It was whilst zipping across a frozen lake at 20mph that I realised I’d forgotten a vital item of clothing on our husky trip in Lapland.
I’d only brought one pair of gloves and every time I took them off to take a picture of the breathtaking views, my hands felt like they were going to fall off. In temperatures of up to -18, it wasn’t ideal. In my defence, I’d actually brought a thin pair of gloves to go under my thicker ski gloves, I just couldn’t find them before we left for the day. Anyway, lesson learned and I later found them in a side pocket of my hand luggage.
There were several items we took on our Lapland holiday that I would consider essential – many of them specifically for families of children with additional needs.
So, if you’re heading off to sub-zero temperatures, here are my 11 essential items to pack for a winter holiday:
1. DLA letter
If one or more of your children receives Disability Living Allowance, it’s a good idea to take your award letter(s) with you, particularly if you plan to ask for a sunflower lanyard at the airport. Most airports have adopted the sunflower scheme for people with hidden disabilities. It allows the family to avoid stressful queues and choose whether to board the plane first or last. It made such a difference to our airport experience when we went to Lapland.
2. Ear plugs/ear defenders/lollies
Big Bear has always struggled with his ears so taking his ear defenders on the plane was really helpful for when we took off. You can also get special flight ear plugs which help ease the pressure. In addition, I took a stash of lollies to help The Bears swallow on take off and landing.
3. Sensory toys for the flight
If, like me, you have a sensory seeking child, certain toys could help them to cope with the flight and the new holiday environment. I hid some buttons in putty for Big Bear to find on the aeroplane. I also took some flashing spiky balls for the log cabin. Fidget toys like spinners or a magic rainbow ball puzzle might also help divert their attention and provide a few minutes of focus.
4. Little Hotties
If I was doing the trip again and could only take one of the items from this list with me, it would be these. They were hands down the best thing we took with us. They are disposable heat packs that you put in your gloves to warm up your hands. However, we used them everywhere: gloves, shoes – even inside our snowsuits. We adopted the advised layering system with clothes but because we weren’t moving around a lot (we spent a fair bit of time riding snow mobiles and sitting on sledges) we did get a bit chilly at times.
These little warmers were a lifesaver, they lasted 8 hours and kept us all toasty warm. They did sell them at our hotel but they were hugely expensive so definitely buy them online before you go. We bought 40 pairs for £20 from amazon, although you can buy smaller boxes (not an advert).
When you’re travelling at speed in sub-zero temperatures you need to keep your face covered. Either a balaclava or snood/fleece tube scarf that you can pull over your nose and mouth will really help to keep the heat in and stop you feeling like your face is going to break into tiny pieces.
6. Compression vest
If you’ve got children with sensory needs, there is a good chance that going on holiday to a new place with extreme weather will make them feel a bit uneasy. Preparing them in advance helps but reassuring clothing like a compression vest can also be a valuable aid to help them regulate their body, making them feel a bit more secure.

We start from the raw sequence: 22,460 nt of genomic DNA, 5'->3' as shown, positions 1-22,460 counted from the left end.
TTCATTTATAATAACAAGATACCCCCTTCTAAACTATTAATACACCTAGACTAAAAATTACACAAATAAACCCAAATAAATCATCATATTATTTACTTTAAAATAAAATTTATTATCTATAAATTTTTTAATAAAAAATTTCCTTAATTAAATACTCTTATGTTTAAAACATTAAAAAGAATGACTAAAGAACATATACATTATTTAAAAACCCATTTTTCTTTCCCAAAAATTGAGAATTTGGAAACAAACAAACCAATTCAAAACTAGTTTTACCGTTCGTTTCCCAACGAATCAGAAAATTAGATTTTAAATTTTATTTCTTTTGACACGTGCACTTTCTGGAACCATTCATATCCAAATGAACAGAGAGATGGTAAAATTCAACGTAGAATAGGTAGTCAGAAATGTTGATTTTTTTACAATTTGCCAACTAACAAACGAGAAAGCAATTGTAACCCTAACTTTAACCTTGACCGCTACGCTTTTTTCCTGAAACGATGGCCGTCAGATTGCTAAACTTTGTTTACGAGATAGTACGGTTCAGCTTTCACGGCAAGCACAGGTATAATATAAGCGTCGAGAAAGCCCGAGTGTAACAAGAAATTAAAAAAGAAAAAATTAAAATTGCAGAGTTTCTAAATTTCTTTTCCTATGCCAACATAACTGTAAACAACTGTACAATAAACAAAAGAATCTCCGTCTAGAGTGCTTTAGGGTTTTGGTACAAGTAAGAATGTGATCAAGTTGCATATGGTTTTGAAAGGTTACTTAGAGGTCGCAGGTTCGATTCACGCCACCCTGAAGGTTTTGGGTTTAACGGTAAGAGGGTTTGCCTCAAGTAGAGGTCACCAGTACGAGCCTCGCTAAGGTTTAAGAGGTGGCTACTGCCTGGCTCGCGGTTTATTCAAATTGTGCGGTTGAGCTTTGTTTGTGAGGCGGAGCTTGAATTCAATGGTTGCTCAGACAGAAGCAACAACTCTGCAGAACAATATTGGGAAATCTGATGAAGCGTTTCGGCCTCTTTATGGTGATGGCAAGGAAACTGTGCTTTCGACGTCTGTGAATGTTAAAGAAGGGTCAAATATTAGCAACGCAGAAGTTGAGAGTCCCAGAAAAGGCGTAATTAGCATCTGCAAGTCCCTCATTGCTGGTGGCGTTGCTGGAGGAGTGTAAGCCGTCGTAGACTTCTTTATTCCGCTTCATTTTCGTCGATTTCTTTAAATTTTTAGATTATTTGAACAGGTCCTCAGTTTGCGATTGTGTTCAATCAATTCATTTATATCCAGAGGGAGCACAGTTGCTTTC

7. Special cutlery, snacks and water bottles
The Bears’ hypermobility means they need to use adapted cutlery at mealtimes so I had to remember to bring it with us. I also packed an array of snacks (fruit, biscuits, cereal bars etc) to make sure they didn’t go hungry between meals at the hotel. All our main meals were provided but I didn’t want to have to deal with ravenous children in the middle of nowhere. I also took their water bottles for ease and familiarity.
8. Headcam for snowmobile and husky trips
This was something we didn’t actually take but wish we had. They are fairly inexpensive to buy and it would have made capturing some parts of our trip a lot easier, particularly when racing along on a snowmobile or sledging down a hill.
9. Snow boots
Snow boots were actually provided by our hotel but we brought our own for The Bears for peace of mind. Given their extreme hypermobility, I didn’t want to ruin our holiday by taking a chance and ending up with ill-fitting footwear.
10. Two pairs of gloves
As I mentioned at the start, a pair of thinner gloves inside a thicker pair will mean you don’t have to expose your bare hands to the freezing elements when you’re trying to take photographs and get things out of your bag. Just remember where you put them!
This is probably obvious if you’ve got a child who takes regular medication. However, it’s worth mentioning because it’s definitely an essential. Make sure you’ve got enough to see you through the holiday plus a bit extra in case you’re delayed on the way home.
- Have I missed anything? What are your essentials for a winter holiday? I’d love to know in the comments below.
- If you enjoyed Holidays with autism: 11 essential items to pack for a winter holiday, please share this post with your friends and family.
- Why not read 10 secrets to flying with an autistic child
Really helpful list here. I hate being cold and might have to look into little hotties.
Thanks so much. They are definitely worth trying (not an ad)
This list is absolutely fantastic for anyone who has children with a disability of any sort. Packing for Lapland is a huge task but even more so when you factor in children with additional needs. Anyone considering Lapland should read this to ensure they get added tips for their packing list.
Thank you so much for your lovely comment. I’m hoping our experience will help other people.